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Brexit: Opponents of no-deal seek Commons control as Government loses majority


MPs in Parliament.

MPs in Parliament.

BBC/ UK Parliament

MPs in Parliament.

The Commons Speaker John Bercow has given the green light to a debate as Tory rebels seek to gain control of the House of Commons agenda.

He also granted a vote on taking control of the Commons agenda.

If successful, it would allow the MPs to bring forward a bill seeking to delay the proposed Brexit date beyond October 31.

Officials for No 10 have warned that the Prime Minister Boris Johnson will drive for an election if the vote is successful.

The debate can last got up to three hours and the main vote is expected at around 10pm.

If the vote is successful, it means the MPs will be able to take control of Commons business on Wednesday.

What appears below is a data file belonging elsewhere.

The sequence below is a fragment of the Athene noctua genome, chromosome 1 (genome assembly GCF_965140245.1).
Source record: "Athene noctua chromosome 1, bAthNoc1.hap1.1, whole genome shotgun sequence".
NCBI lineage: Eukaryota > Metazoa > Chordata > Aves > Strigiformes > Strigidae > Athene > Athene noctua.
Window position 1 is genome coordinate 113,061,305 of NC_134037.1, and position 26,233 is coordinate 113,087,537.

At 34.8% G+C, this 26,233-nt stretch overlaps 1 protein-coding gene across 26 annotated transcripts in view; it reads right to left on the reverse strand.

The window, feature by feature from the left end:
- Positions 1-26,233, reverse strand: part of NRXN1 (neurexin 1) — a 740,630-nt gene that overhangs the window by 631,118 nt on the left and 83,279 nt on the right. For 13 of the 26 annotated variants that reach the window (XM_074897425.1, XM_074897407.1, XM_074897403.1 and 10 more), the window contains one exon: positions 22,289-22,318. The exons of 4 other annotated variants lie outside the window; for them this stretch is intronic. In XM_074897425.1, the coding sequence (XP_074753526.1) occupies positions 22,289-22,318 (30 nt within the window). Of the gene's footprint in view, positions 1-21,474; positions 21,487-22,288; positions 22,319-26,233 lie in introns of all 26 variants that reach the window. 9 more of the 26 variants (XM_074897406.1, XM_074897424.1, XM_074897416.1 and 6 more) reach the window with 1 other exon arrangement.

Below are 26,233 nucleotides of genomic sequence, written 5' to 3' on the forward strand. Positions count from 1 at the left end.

It will give them the chance to introduce a new bill that would force Boris Johnson to ask for a Brexit delay until January 31 2020.

It would be in place unless a new deal is approved by MPs or in the eventuality they vote in favour of no-deal.

The emergency debate was initially proposed by Tory rebel Sir Oliver Letwin.

He accused the MP of having "no credible negotiating strategy" and said a no-deal scenario was a "threat" to the UK.

The move was backed by the Labour leader Jeremy Corbyn, who described it as the "last opportunity" to block no-deal.

"If we don't take action today, we may not get another chance," he said.

The Commons leader Jacob Rees-Mogg criticised the Speaker's decision to allow the vote on the Commons agenda.

Mr Rees-Mogg described those supporting the emergency motion as an "Illuminati who are taking the powers to themselves".

He added: "It is not, however, for Parliament to undertake the role and functions of the executive.

"Constitutional convention is that executive power is exercised by Her Majesty's Government which has the democratic mandate to govern.

"That mandate is derived from the British people and represented through this House.

"When we look at this constitution we are protected by our rules and our orders and by our conventions."

The Commons Leader: "It is those rules, those laws, those conventions that protect us from the winds of tyranny."

He added that the Lewtin motion is "the most unconstitutional use of this house since the days of Charles Stewart Parnell when he tried to bung up Parliament."


Belfast Telegraph